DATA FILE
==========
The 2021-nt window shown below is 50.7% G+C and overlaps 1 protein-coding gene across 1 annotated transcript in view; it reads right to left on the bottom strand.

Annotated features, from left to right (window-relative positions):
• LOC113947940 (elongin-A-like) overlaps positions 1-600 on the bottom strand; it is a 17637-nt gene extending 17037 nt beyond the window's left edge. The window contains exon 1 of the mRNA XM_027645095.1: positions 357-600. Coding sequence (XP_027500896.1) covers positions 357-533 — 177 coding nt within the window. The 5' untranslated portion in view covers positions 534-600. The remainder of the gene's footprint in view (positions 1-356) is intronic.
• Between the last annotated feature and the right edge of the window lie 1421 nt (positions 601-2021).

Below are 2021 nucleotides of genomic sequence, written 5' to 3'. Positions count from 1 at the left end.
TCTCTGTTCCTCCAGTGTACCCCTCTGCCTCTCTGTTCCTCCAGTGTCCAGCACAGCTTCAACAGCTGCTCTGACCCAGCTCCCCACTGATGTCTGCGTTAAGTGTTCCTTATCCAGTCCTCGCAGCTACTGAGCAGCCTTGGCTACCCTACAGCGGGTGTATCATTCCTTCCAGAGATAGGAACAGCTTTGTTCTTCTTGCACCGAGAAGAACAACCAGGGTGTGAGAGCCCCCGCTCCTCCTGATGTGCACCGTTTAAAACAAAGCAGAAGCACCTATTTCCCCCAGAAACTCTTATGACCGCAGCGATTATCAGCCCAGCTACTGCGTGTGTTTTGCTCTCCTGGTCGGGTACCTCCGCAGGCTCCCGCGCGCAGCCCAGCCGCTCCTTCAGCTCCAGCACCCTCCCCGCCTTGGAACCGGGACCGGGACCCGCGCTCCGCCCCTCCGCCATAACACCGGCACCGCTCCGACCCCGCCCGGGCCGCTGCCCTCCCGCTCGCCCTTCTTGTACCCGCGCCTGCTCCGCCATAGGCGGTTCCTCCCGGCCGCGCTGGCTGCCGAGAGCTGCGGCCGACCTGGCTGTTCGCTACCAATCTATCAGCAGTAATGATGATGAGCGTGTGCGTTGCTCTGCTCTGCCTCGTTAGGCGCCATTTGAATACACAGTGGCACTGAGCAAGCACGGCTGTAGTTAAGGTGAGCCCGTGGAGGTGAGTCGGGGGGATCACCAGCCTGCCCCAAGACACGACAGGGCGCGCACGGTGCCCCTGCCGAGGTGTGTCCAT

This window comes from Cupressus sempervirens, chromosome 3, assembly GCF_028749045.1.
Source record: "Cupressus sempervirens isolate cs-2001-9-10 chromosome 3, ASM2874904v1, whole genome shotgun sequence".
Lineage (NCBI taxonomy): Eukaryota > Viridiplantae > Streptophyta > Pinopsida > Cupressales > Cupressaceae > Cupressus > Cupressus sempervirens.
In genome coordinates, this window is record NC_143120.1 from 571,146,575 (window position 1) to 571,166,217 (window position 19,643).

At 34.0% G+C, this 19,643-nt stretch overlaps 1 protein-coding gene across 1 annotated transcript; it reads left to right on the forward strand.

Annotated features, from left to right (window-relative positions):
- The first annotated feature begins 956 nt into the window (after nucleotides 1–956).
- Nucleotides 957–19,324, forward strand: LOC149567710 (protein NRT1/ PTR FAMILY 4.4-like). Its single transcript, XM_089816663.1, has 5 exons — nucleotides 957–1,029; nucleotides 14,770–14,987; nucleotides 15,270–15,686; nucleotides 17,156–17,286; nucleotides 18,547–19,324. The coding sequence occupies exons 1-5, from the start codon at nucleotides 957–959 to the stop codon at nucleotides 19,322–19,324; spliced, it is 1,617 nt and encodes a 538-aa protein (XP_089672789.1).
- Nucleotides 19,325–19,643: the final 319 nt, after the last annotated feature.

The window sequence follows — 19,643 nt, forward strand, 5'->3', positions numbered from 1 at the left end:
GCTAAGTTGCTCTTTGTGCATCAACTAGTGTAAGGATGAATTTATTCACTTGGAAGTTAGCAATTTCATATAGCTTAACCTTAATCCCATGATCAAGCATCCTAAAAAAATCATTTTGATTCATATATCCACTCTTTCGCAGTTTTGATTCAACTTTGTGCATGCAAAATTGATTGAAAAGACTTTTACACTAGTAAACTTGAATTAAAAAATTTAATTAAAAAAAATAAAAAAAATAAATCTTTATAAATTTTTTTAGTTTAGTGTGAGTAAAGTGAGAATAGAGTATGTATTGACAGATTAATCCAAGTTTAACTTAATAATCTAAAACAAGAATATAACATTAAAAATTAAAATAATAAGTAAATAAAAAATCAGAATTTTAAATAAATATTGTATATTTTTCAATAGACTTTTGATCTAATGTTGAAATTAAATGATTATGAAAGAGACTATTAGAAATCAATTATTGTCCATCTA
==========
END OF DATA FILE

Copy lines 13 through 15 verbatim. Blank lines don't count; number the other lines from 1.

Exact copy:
- The first annotated feature begins 956 nt into the window (after nucleotides 1–956).
- Nucleotides 957–19,324, forward strand: LOC149567710 (protein NRT1/ PTR FAMILY 4.4-like). Its single transcript, XM_089816663.1, has 5 exons — nucleotides 957–1,029; nucleotides 14,770–14,987; nucleotides 15,270–15,686; nucleotides 17,156–17,286; nucleotides 18,547–19,324. The coding sequence occupies exons 1-5, from the start codon at nucleotides 957–959 to the stop codon at nucleotides 19,322–19,324; spliced, it is 1,617 nt and encodes a 538-aa protein (XP_089672789.1).
- Nucleotides 19,325–19,643: the final 319 nt, after the last annotated feature.